Franchise Gyms Muscular Enough To Endure Pandemic So Far
By Tina Traster
While uncertainty lingers over Gov. Andrew Cuomo’s decision to allow gyms and health clubs in New York to reopen, Retro Fitness in Pearl River and Tappan is hanging tough. The two gym franchises, run by a New Jersey family that pivoted from 35 years in the construction business to owning local gyms in Rockland County, has thus far survived the pandemic shutdown through a rainy-day cushion, online classes, and a forgiving franchisor.
The West Palm Beach franchisor Retro Fitness, which was founded in Colts Neck, New Jersey and has more than 125 locations, has forgiven the 7 percent monthly franchise fees since mid-March.
Brothers Dennis and Gary Zysman, who own the Retro Fitness franchises, say the greatest hardship has been paying rent on its two 25,000-square-foot gyms since March 16th while the company has not brought in a “single dollar of revenue.”
“We’re trying to negotiate with the landlord,” said Dennis Zysman, adding that if he’d known on March 16th that the state-mandated lockdown would leave his gyms shuttered for four months or more, he would have tried to negotiate for a more global rent abatement rather than going month to month. Meanwhile, insurance, water and electricity bills need to be paid.
All of Retro Fitness’s 75 employees were laid off and put on unemployment though the gyms are preparing to rehire the entire staff, and potentially increase the number to bring on people to keep the gym spotless.
“We’re paying a significant amount every month,” said Zysman. “We accumulated 35 years of wealth in the construction business so we can sustain ourselves but we’re not millionaires. At the end of the day, we’re all fighting for survival. We’ve seen a lot of businesses go out. I feel bad for the little guy who can’t make it.”
It’s not just the little guy – gyms like 24-hour Fitness and Gold’s have both filed for bankruptcy.
Nothing has frustrated Zysman more than learning his business interruption insurance policy is exempted from a pandemic. He has been tracking a proposed Assembly Bill (10226 – B) that would cover businesses for income lost “during a period of a declared state emergency due to the cononavirus disease 2019 (COVID-19) pandemic.”
“This would make a dramatic difference,” said Zysman. “It would make us whole.”
Despite uncertainty, the Zysmans remain optimistic. They have focused on repainting, sanitizing, and preparing the gym for a COVID-19 world with appropriate spacing of equipment and rigorous cleaning procedures. The franchisor has been instrumental in researching and providing guidelines for a safe environment. And the gyms have stayed in touch with members to continue nurturing relationships and providing online classes to both members and the public.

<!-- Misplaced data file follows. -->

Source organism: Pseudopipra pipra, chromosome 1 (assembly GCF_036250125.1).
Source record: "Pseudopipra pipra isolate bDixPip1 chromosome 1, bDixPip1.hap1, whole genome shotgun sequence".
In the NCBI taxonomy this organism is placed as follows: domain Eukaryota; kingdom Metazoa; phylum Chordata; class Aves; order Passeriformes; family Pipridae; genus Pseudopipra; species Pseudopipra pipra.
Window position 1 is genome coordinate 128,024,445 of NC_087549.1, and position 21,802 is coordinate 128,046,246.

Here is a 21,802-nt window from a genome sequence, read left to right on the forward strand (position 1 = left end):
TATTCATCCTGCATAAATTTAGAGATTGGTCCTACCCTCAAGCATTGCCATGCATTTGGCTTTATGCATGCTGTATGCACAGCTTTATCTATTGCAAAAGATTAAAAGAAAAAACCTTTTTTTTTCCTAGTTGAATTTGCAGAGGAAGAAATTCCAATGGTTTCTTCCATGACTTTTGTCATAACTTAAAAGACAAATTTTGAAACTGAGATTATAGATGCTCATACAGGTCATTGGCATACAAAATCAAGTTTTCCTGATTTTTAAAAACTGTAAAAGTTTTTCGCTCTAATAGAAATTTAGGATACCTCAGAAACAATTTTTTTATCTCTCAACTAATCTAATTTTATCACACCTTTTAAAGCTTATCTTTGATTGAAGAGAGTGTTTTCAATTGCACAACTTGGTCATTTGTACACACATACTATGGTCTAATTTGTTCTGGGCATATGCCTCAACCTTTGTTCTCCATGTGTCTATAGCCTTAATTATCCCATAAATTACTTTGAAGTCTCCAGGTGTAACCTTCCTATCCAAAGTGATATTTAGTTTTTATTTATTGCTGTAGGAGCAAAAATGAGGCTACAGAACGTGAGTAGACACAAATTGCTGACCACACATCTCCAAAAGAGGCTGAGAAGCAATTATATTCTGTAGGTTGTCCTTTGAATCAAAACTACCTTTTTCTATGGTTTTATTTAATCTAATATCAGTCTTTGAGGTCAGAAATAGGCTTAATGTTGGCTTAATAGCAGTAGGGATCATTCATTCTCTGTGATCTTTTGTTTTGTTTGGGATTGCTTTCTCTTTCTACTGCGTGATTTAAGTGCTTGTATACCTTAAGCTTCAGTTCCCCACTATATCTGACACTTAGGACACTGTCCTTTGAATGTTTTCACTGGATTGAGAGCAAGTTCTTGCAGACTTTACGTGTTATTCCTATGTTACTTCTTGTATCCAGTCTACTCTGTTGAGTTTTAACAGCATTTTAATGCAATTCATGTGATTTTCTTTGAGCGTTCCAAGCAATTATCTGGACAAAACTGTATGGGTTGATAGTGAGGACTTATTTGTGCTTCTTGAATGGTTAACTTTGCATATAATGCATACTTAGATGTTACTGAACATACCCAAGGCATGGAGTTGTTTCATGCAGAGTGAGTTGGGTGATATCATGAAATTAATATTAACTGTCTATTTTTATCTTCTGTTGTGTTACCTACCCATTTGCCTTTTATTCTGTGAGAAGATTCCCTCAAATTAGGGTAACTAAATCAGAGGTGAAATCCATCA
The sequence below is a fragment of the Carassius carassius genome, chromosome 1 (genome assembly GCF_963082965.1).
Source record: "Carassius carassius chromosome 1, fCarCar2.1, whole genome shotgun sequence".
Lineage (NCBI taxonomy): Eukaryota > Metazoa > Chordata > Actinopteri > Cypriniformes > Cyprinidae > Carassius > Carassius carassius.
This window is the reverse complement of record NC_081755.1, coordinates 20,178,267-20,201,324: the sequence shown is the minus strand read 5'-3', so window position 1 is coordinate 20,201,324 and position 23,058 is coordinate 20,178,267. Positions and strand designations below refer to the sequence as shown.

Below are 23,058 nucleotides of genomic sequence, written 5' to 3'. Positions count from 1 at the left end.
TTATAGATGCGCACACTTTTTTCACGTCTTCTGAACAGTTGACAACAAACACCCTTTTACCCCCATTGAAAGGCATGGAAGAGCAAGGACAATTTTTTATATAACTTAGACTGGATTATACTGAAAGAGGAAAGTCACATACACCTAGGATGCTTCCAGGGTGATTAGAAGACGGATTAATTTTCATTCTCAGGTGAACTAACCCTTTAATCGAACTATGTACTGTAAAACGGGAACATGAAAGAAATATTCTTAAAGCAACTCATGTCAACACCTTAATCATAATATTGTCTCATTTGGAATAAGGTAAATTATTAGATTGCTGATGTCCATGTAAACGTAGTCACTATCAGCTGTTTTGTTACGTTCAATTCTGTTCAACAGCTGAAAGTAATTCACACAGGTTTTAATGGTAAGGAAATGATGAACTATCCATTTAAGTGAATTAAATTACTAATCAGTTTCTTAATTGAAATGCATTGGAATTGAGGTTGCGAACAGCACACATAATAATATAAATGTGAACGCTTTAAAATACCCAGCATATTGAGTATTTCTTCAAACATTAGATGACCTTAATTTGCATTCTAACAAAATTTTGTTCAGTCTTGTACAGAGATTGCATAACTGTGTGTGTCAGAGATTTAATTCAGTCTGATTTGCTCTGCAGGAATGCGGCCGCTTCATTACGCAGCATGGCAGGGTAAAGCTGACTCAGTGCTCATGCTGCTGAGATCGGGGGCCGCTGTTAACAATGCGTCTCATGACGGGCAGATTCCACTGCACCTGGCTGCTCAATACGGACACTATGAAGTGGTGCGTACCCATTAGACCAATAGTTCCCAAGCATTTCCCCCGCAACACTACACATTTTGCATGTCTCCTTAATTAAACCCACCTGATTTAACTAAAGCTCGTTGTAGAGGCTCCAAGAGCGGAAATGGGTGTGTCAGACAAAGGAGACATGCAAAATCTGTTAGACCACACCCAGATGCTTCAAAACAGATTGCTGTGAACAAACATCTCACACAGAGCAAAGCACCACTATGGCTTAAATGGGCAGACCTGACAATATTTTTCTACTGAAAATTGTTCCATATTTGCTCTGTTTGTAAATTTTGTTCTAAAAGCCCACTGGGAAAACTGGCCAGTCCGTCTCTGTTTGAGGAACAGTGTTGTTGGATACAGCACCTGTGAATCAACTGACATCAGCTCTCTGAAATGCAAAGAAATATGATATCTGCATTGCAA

About eight years ago, the Zysman brothers were burnt out and looking for a gig. They purchased the Tappan franchise in 2012, and added Pearl River three years later. In mid-March, the two locations were rated amongst the top 12 in the Retro Fitness franchise. The gyms, which offer workouts, free weights, trainers, have continuously attracted members with a $19.99 a month price point and friendly, community-minded service.
The brothers admit they are antsy, not knowing when they will be given the green light to reopen. Gyms had been allocated to New York’s July 7th Phase 4 reopening but Zysman said he’s not sure gyms, movie theaters, malls and entertainment centers will be allowed to open as planned. Recent spikes in the county, as well as a troubling rise in coronavirus cases nationwide, may delay parts of Phase 4 reopenings.
“Phase 4 was something we were looking forward to,” said Zysman. “Now we don’t know. Will it be a week, two weeks, three months from now? It’s not like there’s a Phase 5.”
The protracted pandemic lockdown is putting small businesses to the test. How long can a business endure?
“I’m a Type A, 57-year old,” said Zysman. “The hardest part is just not knowing. Feeling out of control. But I know we’ll be successful again. We will figure it out. We will have more members than before.”